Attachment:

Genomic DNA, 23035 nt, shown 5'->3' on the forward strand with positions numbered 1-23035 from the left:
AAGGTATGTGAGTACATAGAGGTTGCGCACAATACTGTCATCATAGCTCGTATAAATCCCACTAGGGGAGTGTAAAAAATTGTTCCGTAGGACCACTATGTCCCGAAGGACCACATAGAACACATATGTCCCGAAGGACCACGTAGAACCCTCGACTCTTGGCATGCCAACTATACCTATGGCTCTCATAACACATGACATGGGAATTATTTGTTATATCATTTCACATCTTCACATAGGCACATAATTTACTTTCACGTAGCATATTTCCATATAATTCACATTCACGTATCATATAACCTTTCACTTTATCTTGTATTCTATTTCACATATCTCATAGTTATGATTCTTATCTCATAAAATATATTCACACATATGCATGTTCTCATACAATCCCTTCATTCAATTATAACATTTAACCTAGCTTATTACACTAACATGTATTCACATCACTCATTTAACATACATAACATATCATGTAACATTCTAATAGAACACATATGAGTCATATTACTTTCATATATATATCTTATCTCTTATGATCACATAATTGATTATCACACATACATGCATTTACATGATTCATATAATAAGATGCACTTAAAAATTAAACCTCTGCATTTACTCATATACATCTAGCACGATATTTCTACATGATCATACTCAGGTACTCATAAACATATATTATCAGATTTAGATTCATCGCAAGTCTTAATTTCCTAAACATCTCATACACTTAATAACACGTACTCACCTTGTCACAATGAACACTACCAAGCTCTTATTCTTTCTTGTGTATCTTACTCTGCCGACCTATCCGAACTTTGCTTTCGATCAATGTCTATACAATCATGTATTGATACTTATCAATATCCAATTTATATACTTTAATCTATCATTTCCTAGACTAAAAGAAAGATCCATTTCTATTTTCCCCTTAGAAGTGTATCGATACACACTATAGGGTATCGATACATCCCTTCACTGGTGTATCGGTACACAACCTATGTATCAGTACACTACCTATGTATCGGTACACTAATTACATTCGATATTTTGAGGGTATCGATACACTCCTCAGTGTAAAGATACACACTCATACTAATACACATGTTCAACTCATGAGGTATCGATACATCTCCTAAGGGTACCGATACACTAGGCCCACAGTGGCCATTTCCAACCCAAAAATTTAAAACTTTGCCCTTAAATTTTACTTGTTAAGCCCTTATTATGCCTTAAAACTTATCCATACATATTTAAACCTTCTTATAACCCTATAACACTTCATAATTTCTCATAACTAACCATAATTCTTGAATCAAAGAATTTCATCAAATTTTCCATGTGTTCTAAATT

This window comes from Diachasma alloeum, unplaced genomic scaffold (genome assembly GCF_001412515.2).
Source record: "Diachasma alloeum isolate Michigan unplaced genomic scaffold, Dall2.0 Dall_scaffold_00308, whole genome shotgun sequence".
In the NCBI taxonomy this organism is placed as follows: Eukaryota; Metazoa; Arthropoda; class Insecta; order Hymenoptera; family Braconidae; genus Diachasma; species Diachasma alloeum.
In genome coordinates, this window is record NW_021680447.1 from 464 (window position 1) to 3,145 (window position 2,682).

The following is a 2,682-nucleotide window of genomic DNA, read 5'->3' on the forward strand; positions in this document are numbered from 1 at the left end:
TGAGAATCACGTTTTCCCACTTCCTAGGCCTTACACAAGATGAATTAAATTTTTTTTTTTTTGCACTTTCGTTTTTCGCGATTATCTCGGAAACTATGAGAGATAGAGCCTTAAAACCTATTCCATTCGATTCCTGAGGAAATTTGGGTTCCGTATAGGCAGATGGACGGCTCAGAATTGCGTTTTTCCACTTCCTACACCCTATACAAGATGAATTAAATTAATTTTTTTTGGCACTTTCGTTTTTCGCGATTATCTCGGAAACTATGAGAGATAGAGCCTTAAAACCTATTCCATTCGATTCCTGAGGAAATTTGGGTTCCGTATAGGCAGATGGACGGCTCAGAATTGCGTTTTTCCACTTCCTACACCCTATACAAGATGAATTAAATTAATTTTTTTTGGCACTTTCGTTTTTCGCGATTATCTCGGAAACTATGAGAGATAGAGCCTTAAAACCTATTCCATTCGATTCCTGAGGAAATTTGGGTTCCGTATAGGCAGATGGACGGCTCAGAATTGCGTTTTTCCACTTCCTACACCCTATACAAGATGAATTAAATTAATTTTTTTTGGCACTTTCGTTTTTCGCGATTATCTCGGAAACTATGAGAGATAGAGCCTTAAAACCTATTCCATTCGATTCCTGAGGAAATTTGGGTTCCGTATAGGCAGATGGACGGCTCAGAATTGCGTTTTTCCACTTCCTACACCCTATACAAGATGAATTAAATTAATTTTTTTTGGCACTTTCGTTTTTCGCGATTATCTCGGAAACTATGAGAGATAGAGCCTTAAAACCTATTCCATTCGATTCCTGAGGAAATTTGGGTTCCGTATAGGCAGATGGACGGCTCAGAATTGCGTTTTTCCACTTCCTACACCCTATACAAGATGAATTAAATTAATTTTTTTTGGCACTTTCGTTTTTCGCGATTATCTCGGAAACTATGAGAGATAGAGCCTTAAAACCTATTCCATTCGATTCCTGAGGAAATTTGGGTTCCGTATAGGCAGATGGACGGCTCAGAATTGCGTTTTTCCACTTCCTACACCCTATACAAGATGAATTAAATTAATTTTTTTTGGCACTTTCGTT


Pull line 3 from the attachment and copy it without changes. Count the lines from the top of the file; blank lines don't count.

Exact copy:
This window comes from Diachasma alloeum, unplaced genomic scaffold (genome assembly GCF_001412515.2).